Crazy Horse Memorial

Located just 10 miles from Hill City, Crazy Horse Memorial is the world’s largest mountain sculpture, started in 1948 by Korczak Ziolkowski at the request of Lakota Indian Chief Henry Standing Bear and other Native American elders. Currently, Crazy Horse Memorial is still under construction and upon completion will be 641 feet wide and 563 feet high. Explosive engineers use carefully measured amounts of dynamite, placed in calculated locations, making coordinated blasts, to mold Thunderhead Mountain into the image of Crazy Horse. After the passing of Korczak on October 20, 1982, wife Ruth and 7 of their 10 children continue the monumental task of the carving. At the base of this gigantic man-made wonder is the Indian Museum of North America and the Native American Educational and Cultural Center where you can explore the rich culture and history of Native American Tribes, including many detailed displays, artifacts and Native American art.


The City of Deadwood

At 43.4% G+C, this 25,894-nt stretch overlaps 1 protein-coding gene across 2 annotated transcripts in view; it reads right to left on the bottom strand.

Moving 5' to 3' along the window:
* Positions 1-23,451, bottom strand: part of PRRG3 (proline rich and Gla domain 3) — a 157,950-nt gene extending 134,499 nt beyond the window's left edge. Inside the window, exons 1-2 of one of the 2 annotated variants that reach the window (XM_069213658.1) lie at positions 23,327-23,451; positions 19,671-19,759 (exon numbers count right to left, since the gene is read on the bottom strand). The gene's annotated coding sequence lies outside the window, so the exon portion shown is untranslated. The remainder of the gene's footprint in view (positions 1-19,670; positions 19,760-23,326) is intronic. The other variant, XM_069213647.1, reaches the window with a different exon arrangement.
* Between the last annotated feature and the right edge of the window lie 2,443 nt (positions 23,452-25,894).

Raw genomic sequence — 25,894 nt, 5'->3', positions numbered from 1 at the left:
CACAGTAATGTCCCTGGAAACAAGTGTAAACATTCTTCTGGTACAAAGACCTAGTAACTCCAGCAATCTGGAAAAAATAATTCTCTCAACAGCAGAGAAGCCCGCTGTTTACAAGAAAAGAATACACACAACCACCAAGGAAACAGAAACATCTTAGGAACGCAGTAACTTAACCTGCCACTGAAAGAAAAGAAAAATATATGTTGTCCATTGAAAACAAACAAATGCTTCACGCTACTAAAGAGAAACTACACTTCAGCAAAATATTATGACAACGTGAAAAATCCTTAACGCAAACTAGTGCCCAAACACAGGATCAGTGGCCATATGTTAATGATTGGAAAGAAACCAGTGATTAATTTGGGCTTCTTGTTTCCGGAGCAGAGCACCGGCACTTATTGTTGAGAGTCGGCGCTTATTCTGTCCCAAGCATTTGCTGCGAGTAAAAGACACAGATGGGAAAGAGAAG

The historic city of Deadwood, located 45 miles from Hill City, is a multiplex of adventure for vacation travelers of all ages. Reminiscent of the old west, the history of Deadwood started as a crude mining camp during the 1876 Black Hills gold rush. It all began in 1875 when John B. Pearson struck gold in a small canyon, known as “Deadwood Gulch”, in the Northern Black Hills. It wasn’t long before adventurers and miners alike began to flock to Deadwood in pursuit of their dreams of wealth and prosperity. Today, Deadwood continues to breathe an Old West flavor with the help of the Historic Preservation Committee in 1987, overseeing the restoration of the community. From gambling to rodeos, the Old West is still alive in Deadwood, South Dakota.